Sometimes the best thing you can do to get a computer back on track is to reboot it. The same concept to get back on track can apply to life.
A few weeks ago I was feeling overwhelmed. It wasn’t a new thing, but rather something that had been going on for months. I felt like I was juggling everything, things were dropping, and I didn’t have time to deal with a crisis that came up. I was getting exhausted and resentful.
I had to get back on track. I knew it was time for me to reboot my life.
Rebooting A Computer
When you reboot a computer, there is a very specific set of actions that happen.
- Close programs. When a computer is rebooted, the first thing it does is goes in and shuts down all the programs that are currently running. This includes not only the things that you have consciously started, but also all of the involuntary programs like the print queue and device drivers.
- Power down. The next step is that the computer powers off and waits a bit.
- Restart computer. The computer now powers back up, running diagnostics and starting the base programs, called the operating system, as well as hooking in your hardware like mouse and keyboard.
- Restart automatic programs Next the computer fires up the programs that are invisible to you, but allow you to work, like the print queue (allows you to print) and any other networked devices. Some of these you can’t stop from re-starting, but others are put into this category by the programs (like programs that automatically update).
- Restart voluntary programs. Next comes the programs for the things you want to work on.
Get Back On Track By Rebooting My Life
Rebooting a life can take a very similar turn. In fact, it corresponds, one-on-one, to the way a computer reboots.
Closing Things Down
The first phase of the program was to figure out what was running in my life and start shutting them down for a temporary time. I did this by looking at my calendar and task list, and figuring out what had demands on my time. Then I prepared everyone and everything for a bit of downtime. I treated this like a vacation, so I let people know I wouldn’t be available to respond to anything for two weeks. Then I took care of things that needed to be tied up before I would be back online, and took a break.
This next part was the most conscious part of the process. Freed from most of my usual commitments, I was able to use my non-work/non-family time to journal about the areas of my life. This took the form of listing all the areas of my life, and then looking at what was working, and what was contributing to the sense of overwhelm.
I then looked at what I wanted in each area. For instance, for my family, I want more family time doing things together; for Girl Scouts, I want to be free of the necessity of planning meetings.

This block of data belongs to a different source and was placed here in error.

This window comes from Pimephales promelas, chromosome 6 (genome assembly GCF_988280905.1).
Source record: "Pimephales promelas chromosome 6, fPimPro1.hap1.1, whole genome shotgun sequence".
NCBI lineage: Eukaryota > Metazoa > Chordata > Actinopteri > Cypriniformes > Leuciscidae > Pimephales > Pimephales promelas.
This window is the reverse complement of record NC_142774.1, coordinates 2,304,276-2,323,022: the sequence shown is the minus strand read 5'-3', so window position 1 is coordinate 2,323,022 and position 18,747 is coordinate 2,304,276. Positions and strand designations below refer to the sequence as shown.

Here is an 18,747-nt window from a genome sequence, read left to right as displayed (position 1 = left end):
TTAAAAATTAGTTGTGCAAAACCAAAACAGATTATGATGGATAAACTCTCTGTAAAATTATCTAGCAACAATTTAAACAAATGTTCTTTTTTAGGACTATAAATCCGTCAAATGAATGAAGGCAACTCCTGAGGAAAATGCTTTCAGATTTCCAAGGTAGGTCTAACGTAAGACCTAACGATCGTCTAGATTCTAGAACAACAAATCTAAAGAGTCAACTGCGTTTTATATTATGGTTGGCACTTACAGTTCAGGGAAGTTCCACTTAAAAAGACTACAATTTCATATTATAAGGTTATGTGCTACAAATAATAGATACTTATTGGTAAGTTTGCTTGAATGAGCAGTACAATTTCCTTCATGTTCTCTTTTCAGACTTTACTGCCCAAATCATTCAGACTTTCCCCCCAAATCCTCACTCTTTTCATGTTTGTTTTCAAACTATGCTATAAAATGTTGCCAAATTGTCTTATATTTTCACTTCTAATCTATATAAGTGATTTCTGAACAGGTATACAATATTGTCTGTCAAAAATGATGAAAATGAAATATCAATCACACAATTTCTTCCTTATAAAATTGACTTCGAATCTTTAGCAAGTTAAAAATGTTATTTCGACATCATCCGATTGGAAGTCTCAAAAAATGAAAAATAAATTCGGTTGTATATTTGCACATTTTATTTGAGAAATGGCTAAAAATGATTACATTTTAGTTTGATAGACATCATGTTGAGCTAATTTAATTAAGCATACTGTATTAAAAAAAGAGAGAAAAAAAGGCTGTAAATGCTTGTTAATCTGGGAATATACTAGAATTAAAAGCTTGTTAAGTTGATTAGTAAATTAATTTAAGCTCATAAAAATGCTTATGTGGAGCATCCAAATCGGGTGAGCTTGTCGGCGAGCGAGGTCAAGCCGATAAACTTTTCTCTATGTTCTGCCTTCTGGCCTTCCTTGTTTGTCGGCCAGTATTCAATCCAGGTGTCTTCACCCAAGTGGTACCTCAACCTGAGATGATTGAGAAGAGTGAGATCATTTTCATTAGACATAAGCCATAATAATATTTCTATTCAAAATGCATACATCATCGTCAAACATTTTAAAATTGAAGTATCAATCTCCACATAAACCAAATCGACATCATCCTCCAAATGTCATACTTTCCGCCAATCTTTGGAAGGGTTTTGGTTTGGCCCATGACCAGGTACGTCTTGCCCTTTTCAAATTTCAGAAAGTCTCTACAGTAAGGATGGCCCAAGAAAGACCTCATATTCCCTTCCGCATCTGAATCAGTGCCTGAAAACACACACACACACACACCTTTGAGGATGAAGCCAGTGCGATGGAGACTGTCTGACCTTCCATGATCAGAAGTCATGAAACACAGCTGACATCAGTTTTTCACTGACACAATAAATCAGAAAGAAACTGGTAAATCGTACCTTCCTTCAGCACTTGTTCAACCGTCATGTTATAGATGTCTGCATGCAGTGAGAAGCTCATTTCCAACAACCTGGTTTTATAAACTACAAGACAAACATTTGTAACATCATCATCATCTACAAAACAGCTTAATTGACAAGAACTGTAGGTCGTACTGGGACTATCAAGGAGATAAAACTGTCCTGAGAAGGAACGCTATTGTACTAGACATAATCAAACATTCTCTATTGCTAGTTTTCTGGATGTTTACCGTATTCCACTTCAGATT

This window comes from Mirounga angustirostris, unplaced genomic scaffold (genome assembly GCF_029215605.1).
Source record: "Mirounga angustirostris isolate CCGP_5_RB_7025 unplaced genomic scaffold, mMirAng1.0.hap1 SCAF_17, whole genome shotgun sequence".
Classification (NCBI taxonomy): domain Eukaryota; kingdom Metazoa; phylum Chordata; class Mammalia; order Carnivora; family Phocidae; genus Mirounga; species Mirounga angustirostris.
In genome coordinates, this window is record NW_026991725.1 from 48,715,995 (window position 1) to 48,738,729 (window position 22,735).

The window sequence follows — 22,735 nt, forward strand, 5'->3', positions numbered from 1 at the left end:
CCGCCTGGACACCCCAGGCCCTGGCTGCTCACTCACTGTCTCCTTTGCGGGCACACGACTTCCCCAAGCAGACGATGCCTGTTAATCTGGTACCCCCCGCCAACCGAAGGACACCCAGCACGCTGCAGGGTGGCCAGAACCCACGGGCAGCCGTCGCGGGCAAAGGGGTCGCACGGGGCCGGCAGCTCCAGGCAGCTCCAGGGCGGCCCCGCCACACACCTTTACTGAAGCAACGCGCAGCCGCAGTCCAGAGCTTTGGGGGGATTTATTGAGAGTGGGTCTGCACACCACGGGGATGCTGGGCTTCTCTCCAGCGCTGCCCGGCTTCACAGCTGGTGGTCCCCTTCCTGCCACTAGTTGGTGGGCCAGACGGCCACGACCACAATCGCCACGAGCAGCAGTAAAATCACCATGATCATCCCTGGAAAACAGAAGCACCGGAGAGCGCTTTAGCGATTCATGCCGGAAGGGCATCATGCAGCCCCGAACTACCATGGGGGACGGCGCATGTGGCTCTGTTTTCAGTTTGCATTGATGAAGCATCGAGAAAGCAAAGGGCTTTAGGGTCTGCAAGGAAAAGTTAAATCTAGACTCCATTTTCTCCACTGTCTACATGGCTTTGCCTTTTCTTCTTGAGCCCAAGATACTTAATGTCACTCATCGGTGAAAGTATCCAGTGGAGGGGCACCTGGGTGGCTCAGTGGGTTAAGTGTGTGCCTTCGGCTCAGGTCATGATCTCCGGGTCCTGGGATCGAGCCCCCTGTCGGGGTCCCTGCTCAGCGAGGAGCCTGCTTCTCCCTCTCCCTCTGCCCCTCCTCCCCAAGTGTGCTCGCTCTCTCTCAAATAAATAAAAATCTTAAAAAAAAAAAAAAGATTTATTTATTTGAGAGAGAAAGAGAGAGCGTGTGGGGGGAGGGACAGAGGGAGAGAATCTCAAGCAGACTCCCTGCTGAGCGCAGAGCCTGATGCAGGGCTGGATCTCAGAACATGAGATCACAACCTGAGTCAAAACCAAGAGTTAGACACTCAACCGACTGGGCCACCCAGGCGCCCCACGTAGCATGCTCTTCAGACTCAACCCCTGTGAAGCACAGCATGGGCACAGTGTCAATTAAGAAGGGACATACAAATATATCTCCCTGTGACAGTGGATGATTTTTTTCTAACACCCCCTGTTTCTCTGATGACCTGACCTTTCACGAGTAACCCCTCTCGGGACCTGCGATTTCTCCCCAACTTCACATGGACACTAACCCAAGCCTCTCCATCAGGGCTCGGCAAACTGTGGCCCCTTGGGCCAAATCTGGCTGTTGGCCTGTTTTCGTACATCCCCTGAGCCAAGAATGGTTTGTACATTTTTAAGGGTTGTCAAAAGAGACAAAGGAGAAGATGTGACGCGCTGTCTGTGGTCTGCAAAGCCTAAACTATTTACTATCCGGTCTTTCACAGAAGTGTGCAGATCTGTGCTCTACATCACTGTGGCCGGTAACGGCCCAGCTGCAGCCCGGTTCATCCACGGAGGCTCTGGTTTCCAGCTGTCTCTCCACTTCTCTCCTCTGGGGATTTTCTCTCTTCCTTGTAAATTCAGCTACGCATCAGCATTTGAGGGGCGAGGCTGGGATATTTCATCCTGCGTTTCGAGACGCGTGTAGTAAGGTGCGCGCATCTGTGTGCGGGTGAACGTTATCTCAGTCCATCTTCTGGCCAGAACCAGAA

I examined what I could drop if I could, and then considered ways to lessen those areas of my life in order to make room for more of what I want to do.
Considering What To Start Up
Next, I wrote out 1-2 sentences of what I wanted from each area of my life; this is to serve as a measure against which I can look at any project or commitment that comes up.
For instance, the blog item says “Provide value to my readers; get a positive ROI on time”. This particular item allows me to judge the editorial calendar to provide content that is valuable. It also allows me to judge activities that are going to provide the most return on my time investment. This has led me to redo the structure of the articles, when they come out, and what they are concerned with.
The entry for musician says, “Planned performances for vocal, small group and flute; keeping time free.” This allows me to remember that I don’t have time to do last-minute fill-ins (which has been a problem this year).
In each of the areas of my life, I looked at all the things that were ongoing, and held them up against these summaries. I then removed items that didn’t fit, freeing up time for other things.
One of the problems I have is that there are many things I would like to do, and I stuff them into a Someday/Maybe list. I review this list every 12 weeks and move things into the current phase of my life. The problem comes in with the size of this list. There is just not enough time to do everything, and some things are really just passing fancy.
In order to prevent buildup from happening, I went through my Someday/Maybe list in Evernote and pruned ruthlessly. Some items I was unable to let go of, and so they moved from Someday into Maybe. Others were jettisoned. I achieved about a 50% reduction of items in that area.
I am about a week into the rebooted life, and I find that I have much more time to do things I consider valuable. I’m not as frantic, and things aren’t falling through the cracks. Yes, there are people unhappy with my decisions. But I am happy with them, and in the end, that is what matters.
If you are interested in an ebook on how to reboot your life, please indicate it on the poll below! If there is enough interest, I will write one detailing the process.